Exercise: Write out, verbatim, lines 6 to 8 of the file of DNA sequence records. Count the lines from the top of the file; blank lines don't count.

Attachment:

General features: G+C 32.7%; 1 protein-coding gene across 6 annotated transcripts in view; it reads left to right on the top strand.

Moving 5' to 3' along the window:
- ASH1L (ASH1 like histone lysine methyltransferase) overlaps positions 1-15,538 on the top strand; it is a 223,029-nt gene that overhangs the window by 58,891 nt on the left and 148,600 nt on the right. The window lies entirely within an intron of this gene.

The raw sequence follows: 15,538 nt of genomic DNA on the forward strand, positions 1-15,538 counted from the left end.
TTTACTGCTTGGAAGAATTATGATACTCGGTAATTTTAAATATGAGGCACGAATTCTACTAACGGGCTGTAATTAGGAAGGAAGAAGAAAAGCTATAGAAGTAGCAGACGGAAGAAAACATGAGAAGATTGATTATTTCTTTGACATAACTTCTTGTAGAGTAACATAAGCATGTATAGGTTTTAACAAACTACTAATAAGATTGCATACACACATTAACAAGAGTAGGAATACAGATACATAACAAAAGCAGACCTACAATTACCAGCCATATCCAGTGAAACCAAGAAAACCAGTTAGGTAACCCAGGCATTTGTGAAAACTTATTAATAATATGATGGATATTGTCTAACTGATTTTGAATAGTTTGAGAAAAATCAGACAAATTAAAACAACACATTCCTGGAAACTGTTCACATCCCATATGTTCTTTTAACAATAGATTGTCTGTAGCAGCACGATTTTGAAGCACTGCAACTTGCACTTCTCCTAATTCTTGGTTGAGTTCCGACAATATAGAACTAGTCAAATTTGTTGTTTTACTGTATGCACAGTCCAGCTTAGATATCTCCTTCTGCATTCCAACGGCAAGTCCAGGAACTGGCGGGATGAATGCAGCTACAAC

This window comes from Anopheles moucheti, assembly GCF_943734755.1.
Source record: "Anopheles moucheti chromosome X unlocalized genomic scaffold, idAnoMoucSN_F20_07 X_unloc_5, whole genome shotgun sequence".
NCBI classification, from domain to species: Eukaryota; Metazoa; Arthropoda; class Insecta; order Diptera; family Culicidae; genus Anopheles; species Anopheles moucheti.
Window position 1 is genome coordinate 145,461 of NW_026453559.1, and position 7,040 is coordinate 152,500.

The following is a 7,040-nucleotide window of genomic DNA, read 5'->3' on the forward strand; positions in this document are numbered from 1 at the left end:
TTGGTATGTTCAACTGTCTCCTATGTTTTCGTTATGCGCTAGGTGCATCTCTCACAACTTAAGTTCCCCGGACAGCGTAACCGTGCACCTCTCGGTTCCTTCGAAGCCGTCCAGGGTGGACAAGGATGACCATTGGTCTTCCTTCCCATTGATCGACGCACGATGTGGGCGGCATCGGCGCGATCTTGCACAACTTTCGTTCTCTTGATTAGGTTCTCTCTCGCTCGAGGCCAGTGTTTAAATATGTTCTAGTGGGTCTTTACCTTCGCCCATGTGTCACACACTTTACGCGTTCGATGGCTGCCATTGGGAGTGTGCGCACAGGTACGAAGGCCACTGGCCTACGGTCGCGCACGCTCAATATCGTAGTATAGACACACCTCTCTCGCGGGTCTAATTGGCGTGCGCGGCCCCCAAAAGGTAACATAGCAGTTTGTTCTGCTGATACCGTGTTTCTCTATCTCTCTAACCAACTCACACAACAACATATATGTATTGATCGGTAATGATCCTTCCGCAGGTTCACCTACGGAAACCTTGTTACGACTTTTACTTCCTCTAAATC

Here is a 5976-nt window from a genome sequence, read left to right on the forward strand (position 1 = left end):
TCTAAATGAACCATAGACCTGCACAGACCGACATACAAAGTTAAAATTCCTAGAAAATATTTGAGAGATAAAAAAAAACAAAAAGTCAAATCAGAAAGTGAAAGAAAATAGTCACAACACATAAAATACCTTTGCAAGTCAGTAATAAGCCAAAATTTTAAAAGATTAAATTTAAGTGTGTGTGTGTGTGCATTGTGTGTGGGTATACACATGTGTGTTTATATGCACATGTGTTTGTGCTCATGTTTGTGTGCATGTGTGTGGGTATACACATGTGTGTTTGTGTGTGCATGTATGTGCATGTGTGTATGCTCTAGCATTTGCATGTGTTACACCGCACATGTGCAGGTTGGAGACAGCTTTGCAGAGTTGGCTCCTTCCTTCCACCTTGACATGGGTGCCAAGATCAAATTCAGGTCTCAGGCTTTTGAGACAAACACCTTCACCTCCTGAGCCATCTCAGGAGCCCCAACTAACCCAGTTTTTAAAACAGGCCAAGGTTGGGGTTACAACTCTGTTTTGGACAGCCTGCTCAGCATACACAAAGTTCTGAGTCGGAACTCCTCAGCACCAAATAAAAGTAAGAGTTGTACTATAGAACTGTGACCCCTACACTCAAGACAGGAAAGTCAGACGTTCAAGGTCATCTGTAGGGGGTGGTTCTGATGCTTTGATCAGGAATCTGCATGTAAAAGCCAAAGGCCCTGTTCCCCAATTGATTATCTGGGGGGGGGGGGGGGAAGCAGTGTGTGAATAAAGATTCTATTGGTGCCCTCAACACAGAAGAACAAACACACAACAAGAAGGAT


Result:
This window comes from Anopheles moucheti, assembly GCF_943734755.1.
Source record: "Anopheles moucheti chromosome X unlocalized genomic scaffold, idAnoMoucSN_F20_07 X_unloc_5, whole genome shotgun sequence".
NCBI classification, from domain to species: Eukaryota; Metazoa; Arthropoda; class Insecta; order Diptera; family Culicidae; genus Anopheles; species Anopheles moucheti.